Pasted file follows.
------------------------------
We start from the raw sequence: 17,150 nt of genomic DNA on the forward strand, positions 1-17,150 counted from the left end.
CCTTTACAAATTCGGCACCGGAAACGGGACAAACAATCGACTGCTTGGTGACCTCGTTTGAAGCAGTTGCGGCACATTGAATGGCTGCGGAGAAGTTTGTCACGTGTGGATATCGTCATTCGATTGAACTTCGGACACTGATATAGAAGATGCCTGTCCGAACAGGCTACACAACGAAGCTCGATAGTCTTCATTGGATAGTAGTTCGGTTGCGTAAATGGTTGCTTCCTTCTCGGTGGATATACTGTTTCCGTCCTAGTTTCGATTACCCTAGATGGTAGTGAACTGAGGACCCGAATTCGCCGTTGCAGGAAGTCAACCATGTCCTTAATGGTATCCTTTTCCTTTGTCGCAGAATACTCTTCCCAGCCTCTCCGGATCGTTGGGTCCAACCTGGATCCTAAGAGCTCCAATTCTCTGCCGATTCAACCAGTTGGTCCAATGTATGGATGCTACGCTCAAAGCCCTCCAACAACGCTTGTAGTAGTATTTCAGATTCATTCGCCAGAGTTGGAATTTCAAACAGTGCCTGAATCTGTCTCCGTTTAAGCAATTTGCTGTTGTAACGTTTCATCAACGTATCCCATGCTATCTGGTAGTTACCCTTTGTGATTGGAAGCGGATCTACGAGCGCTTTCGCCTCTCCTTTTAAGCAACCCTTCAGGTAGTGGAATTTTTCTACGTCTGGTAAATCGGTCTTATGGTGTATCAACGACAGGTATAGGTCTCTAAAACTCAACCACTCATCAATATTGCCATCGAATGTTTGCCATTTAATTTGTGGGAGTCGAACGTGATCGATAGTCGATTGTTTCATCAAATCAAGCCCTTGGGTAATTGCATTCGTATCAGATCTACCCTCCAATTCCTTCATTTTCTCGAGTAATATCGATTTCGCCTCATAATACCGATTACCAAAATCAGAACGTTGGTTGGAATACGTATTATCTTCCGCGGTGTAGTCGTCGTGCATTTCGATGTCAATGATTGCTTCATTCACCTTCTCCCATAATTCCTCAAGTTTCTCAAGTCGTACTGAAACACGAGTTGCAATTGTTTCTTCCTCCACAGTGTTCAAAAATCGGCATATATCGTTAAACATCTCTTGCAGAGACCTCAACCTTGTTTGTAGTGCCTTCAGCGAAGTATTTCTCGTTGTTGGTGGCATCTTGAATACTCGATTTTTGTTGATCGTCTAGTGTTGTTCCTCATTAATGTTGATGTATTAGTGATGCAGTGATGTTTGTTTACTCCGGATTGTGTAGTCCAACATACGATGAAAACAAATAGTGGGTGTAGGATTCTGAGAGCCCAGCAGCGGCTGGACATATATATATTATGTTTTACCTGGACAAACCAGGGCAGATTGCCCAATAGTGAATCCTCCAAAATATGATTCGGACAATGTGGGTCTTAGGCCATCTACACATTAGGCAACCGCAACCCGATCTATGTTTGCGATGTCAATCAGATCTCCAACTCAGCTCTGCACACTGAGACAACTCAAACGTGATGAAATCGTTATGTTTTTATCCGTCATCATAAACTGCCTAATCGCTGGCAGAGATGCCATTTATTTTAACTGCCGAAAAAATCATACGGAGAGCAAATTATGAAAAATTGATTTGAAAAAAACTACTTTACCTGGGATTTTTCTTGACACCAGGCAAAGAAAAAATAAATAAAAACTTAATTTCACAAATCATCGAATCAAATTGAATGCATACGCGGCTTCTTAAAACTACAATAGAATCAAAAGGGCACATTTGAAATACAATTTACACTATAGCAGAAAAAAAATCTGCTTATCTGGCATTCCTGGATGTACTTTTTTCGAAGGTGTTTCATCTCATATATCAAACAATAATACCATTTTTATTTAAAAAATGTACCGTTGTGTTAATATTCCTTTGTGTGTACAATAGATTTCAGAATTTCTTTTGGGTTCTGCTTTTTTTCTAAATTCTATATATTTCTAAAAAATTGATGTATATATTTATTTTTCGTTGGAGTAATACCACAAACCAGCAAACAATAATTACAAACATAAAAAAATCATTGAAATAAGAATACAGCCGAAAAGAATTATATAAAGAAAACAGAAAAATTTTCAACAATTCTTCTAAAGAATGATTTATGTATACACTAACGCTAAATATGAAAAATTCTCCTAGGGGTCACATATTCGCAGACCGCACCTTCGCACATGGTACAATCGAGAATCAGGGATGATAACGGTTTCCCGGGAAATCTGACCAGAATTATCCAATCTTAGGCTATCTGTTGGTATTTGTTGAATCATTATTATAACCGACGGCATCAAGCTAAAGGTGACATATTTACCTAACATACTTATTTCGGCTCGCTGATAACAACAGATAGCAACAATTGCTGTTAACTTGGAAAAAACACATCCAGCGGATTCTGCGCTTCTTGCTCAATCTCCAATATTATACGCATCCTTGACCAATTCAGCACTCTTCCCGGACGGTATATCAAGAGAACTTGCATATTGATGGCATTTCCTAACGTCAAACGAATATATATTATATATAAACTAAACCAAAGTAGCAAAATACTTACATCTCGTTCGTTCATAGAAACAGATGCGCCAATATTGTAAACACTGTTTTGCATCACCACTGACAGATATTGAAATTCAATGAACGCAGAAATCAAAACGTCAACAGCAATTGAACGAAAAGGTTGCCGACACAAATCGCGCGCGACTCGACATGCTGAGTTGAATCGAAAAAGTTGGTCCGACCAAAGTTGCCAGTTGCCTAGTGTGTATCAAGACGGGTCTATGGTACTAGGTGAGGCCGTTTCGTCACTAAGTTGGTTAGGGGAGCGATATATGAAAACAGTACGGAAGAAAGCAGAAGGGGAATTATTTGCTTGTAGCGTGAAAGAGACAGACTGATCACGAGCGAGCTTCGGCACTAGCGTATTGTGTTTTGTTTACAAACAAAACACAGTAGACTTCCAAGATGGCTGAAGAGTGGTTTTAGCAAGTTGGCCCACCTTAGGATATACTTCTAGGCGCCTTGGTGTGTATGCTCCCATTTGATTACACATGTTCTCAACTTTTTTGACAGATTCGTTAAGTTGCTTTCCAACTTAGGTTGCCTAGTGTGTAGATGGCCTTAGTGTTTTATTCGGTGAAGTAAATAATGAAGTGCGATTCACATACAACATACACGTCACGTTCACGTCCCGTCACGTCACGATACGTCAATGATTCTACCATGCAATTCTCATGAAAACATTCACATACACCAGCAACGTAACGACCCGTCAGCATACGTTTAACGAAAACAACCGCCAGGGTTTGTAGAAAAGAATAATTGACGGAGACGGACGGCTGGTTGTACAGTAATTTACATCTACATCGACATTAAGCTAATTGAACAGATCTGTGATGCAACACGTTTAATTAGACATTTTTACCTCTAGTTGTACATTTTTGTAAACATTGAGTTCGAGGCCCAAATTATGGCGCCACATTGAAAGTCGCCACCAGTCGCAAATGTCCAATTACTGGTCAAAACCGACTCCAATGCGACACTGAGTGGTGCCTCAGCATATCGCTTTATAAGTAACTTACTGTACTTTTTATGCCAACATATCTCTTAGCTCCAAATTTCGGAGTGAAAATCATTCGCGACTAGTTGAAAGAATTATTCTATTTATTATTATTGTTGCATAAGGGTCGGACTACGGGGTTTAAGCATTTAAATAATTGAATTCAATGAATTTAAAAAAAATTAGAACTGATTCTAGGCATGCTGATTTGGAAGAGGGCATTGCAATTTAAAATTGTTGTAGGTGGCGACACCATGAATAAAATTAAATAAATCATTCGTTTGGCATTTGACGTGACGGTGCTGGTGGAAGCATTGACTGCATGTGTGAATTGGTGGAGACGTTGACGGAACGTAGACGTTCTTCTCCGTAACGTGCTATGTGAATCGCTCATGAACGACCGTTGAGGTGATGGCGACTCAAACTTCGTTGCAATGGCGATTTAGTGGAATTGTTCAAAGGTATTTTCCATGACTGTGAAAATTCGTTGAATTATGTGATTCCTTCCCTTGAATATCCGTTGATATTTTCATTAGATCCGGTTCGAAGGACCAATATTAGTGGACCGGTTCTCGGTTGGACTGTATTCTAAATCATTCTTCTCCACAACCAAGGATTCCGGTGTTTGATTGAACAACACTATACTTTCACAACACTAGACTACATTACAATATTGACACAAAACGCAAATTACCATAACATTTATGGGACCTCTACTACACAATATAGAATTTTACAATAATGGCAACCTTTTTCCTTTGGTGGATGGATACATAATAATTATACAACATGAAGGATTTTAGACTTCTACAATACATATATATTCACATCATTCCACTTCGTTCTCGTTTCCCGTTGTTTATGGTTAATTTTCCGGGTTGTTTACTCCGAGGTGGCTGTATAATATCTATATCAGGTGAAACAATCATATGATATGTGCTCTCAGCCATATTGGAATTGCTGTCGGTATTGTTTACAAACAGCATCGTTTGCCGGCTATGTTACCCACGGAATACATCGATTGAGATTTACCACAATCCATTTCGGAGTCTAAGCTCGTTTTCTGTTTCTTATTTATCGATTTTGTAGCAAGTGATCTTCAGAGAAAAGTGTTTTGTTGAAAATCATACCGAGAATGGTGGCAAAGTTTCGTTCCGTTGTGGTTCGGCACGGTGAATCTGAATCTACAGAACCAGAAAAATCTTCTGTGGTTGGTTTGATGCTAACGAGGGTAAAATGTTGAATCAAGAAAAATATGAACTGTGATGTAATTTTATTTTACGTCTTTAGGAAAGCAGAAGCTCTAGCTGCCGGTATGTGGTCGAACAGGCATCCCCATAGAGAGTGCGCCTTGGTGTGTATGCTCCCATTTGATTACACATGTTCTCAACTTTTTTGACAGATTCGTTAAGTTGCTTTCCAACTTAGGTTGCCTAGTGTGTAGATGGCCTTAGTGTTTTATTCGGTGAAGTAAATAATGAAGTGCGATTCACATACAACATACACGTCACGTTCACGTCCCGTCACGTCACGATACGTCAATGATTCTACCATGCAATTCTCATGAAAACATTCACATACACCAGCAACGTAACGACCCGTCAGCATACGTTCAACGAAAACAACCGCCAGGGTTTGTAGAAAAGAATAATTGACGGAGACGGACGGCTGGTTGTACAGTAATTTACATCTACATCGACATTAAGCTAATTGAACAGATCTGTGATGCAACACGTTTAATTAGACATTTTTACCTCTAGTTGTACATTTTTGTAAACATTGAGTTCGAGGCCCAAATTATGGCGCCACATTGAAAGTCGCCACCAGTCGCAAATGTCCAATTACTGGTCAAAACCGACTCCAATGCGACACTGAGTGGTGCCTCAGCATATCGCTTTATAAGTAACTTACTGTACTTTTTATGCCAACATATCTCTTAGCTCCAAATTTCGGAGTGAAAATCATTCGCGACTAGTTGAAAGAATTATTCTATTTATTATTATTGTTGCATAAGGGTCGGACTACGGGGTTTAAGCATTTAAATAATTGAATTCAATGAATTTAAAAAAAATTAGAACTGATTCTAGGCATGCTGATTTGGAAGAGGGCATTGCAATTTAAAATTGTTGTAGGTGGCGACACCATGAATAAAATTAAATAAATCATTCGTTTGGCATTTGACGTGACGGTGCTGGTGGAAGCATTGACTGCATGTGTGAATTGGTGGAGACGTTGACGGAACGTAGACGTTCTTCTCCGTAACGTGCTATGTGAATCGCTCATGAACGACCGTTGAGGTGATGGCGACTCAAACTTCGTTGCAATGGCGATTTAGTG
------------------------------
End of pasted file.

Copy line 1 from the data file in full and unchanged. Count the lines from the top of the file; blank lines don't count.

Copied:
We start from the raw sequence: 17,150 nt of genomic DNA on the forward strand, positions 1-17,150 counted from the left end.